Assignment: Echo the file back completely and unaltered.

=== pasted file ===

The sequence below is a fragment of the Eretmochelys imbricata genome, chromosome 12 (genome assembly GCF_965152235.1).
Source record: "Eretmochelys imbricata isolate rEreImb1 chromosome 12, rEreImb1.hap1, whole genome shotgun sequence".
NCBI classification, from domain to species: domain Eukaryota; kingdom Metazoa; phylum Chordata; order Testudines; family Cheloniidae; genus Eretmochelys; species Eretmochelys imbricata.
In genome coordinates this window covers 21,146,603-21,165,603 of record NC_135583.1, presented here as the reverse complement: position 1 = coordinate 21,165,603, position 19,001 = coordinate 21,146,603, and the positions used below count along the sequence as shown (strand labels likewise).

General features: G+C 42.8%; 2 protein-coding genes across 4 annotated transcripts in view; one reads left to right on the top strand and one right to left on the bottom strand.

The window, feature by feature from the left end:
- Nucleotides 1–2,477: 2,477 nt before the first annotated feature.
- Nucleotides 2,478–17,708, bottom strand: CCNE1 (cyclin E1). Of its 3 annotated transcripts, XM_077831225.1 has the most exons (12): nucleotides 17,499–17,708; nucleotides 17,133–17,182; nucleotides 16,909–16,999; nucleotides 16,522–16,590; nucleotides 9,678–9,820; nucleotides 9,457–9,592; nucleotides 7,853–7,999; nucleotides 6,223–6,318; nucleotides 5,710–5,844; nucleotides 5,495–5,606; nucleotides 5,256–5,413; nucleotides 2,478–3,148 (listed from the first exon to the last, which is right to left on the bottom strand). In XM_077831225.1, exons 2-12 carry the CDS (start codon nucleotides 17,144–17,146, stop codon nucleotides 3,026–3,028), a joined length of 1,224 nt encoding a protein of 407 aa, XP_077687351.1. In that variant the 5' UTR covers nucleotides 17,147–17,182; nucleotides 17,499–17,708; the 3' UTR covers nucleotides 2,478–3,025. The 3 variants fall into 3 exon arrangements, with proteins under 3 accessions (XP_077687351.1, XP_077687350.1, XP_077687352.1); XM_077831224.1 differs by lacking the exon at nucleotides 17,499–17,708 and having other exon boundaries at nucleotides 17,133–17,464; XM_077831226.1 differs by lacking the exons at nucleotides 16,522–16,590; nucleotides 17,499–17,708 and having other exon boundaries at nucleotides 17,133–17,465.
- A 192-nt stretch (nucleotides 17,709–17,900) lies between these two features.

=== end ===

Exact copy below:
The sequence below is a fragment of the Eretmochelys imbricata genome, chromosome 12 (genome assembly GCF_965152235.1).
Source record: "Eretmochelys imbricata isolate rEreImb1 chromosome 12, rEreImb1.hap1, whole genome shotgun sequence".
NCBI classification, from domain to species: domain Eukaryota; kingdom Metazoa; phylum Chordata; order Testudines; family Cheloniidae; genus Eretmochelys; species Eretmochelys imbricata.
In genome coordinates this window covers 21,146,603-21,165,603 of record NC_135583.1, presented here as the reverse complement: position 1 = coordinate 21,165,603, position 19,001 = coordinate 21,146,603, and the positions used below count along the sequence as shown (strand labels likewise).

General features: G+C 42.8%; 2 protein-coding genes across 4 annotated transcripts in view; one reads left to right on the top strand and one right to left on the bottom strand.

The window, feature by feature from the left end:
- Nucleotides 1–2,477: 2,477 nt before the first annotated feature.
- Nucleotides 2,478–17,708, bottom strand: CCNE1 (cyclin E1). Of its 3 annotated transcripts, XM_077831225.1 has the most exons (12): nucleotides 17,499–17,708; nucleotides 17,133–17,182; nucleotides 16,909–16,999; nucleotides 16,522–16,590; nucleotides 9,678–9,820; nucleotides 9,457–9,592; nucleotides 7,853–7,999; nucleotides 6,223–6,318; nucleotides 5,710–5,844; nucleotides 5,495–5,606; nucleotides 5,256–5,413; nucleotides 2,478–3,148 (listed from the first exon to the last, which is right to left on the bottom strand). In XM_077831225.1, exons 2-12 carry the CDS (start codon nucleotides 17,144–17,146, stop codon nucleotides 3,026–3,028), a joined length of 1,224 nt encoding a protein of 407 aa, XP_077687351.1. In that variant the 5' UTR covers nucleotides 17,147–17,182; nucleotides 17,499–17,708; the 3' UTR covers nucleotides 2,478–3,025. The 3 variants fall into 3 exon arrangements, with proteins under 3 accessions (XP_077687351.1, XP_077687350.1, XP_077687352.1); XM_077831224.1 differs by lacking the exon at nucleotides 17,499–17,708 and having other exon boundaries at nucleotides 17,133–17,464; XM_077831226.1 differs by lacking the exons at nucleotides 16,522–16,590; nucleotides 17,499–17,708 and having other exon boundaries at nucleotides 17,133–17,465.
- A 192-nt stretch (nucleotides 17,709–17,900) lies between these two features.